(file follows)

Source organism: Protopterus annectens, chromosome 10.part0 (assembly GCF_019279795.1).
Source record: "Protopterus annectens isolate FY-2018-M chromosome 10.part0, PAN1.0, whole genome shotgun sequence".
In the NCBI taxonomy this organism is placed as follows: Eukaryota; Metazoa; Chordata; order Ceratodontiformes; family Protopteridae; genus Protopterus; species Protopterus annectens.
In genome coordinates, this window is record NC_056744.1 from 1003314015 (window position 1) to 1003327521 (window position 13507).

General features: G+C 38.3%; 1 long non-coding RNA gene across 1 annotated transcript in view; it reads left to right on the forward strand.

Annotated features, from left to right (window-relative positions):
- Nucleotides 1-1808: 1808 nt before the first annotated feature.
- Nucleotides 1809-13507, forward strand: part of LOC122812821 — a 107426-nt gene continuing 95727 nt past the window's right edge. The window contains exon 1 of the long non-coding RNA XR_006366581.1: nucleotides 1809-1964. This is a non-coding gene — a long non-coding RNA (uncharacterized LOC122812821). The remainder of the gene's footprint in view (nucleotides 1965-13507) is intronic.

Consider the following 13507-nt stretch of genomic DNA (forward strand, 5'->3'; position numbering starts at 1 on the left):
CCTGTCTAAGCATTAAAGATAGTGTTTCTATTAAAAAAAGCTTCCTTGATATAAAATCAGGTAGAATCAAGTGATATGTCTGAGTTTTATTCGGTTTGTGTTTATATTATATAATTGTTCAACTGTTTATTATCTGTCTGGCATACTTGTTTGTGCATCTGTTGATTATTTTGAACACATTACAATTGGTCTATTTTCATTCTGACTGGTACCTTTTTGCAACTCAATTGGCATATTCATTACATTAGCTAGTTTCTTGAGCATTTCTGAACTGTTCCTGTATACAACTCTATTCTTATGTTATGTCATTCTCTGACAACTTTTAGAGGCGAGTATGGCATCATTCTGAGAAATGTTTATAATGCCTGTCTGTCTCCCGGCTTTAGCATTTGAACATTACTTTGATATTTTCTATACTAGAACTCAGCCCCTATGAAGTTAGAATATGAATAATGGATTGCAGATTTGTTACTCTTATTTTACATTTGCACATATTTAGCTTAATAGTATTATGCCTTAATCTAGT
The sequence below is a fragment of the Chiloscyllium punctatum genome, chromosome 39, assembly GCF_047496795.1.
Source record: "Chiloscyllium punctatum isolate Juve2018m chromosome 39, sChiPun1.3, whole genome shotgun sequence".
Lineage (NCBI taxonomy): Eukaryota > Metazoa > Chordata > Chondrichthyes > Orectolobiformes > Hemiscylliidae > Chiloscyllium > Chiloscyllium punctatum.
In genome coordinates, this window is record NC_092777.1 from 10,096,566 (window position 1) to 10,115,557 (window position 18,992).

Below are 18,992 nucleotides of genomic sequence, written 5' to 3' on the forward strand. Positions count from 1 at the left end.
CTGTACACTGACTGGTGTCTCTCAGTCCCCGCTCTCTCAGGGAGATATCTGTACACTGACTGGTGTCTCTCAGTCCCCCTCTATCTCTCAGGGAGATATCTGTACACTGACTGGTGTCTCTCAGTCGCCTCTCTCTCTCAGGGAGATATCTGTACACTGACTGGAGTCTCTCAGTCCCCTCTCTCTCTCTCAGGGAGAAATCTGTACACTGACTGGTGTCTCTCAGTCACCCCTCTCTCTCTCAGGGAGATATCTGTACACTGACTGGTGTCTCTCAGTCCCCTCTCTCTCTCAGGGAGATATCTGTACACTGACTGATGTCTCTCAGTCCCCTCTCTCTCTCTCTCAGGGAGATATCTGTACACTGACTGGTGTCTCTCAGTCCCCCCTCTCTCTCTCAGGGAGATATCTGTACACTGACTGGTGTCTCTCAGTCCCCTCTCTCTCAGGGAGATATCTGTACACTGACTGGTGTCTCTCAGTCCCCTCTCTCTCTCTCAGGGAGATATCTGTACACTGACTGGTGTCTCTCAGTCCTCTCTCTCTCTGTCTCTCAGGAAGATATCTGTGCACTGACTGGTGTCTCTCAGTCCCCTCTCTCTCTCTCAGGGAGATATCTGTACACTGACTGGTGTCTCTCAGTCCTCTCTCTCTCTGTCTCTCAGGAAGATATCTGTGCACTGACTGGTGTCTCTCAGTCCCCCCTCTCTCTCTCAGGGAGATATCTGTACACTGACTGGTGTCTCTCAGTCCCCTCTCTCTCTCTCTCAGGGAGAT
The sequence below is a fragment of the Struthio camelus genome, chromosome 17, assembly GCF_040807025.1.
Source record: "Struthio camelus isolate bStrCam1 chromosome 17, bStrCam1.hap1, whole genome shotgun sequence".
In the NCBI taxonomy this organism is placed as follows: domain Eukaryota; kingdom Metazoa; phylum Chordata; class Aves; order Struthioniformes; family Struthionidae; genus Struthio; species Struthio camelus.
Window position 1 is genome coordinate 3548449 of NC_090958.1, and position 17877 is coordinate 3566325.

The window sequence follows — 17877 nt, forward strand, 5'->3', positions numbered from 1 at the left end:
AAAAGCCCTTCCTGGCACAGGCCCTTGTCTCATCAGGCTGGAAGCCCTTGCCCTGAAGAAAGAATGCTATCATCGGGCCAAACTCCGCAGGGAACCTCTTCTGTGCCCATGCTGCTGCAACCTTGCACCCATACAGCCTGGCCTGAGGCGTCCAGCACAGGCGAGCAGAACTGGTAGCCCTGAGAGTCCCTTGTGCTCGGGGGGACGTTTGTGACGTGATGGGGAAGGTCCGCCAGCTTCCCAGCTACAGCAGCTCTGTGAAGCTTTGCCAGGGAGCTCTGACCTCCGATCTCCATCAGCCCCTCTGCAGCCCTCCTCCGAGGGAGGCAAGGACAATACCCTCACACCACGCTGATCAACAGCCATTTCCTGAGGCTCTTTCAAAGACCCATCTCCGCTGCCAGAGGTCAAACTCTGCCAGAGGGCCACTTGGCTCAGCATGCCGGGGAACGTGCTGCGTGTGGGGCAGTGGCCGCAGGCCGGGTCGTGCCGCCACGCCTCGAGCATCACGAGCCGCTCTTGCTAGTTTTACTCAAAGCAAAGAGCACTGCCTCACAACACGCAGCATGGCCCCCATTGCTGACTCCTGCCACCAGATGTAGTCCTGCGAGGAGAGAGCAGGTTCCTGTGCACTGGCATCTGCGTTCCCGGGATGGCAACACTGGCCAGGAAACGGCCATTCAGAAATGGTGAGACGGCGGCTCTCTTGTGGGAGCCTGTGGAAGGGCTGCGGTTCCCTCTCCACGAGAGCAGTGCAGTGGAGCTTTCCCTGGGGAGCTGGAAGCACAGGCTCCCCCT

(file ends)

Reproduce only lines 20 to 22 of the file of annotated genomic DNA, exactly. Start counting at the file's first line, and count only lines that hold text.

Window position 1 is genome coordinate 3548449 of NC_090958.1, and position 17877 is coordinate 3566325.

The window sequence follows — 17877 nt, forward strand, 5'->3', positions numbered from 1 at the left end:
AAAAGCCCTTCCTGGCACAGGCCCTTGTCTCATCAGGCTGGAAGCCCTTGCCCTGAAGAAAGAATGCTATCATCGGGCCAAACTCCGCAGGGAACCTCTTCTGTGCCCATGCTGCTGCAACCTTGCACCCATACAGCCTGGCCTGAGGCGTCCAGCACAGGCGAGCAGAACTGGTAGCCCTGAGAGTCCCTTGTGCTCGGGGGGACGTTTGTGACGTGATGGGGAAGGTCCGCCAGCTTCCCAGCTACAGCAGCTCTGTGAAGCTTTGCCAGGGAGCTCTGACCTCCGATCTCCATCAGCCCCTCTGCAGCCCTCCTCCGAGGGAGGCAAGGACAATACCCTCACACCACGCTGATCAACAGCCATTTCCTGAGGCTCTTTCAAAGACCCATCTCCGCTGCCAGAGGTCAAACTCTGCCAGAGGGCCACTTGGCTCAGCATGCCGGGGAACGTGCTGCGTGTGGGGCAGTGGCCGCAGGCCGGGTCGTGCCGCCACGCCTCGAGCATCACGAGCCGCTCTTGCTAGTTTTACTCAAAGCAAAGAGCACTGCCTCACAACACGCAGCATGGCCCCCATTGCTGACTCCTGCCACCAGATGTAGTCCTGCGAGGAGAGAGCAGGTTCCTGTGCACTGGCATCTGCGTTCCCGGGATGGCAACACTGGCCAGGAAACGGCCATTCAGAAATGGTGAGACGGCGGCTCTCTTGTGGGAGCCTGTGGAAGGGCTGCGGTTCCCTCTCCACGAGAGCAGTGCAGTGGAGCTTTCCCTGGGGAGCTGGAAGCACAGGCTCCCCCT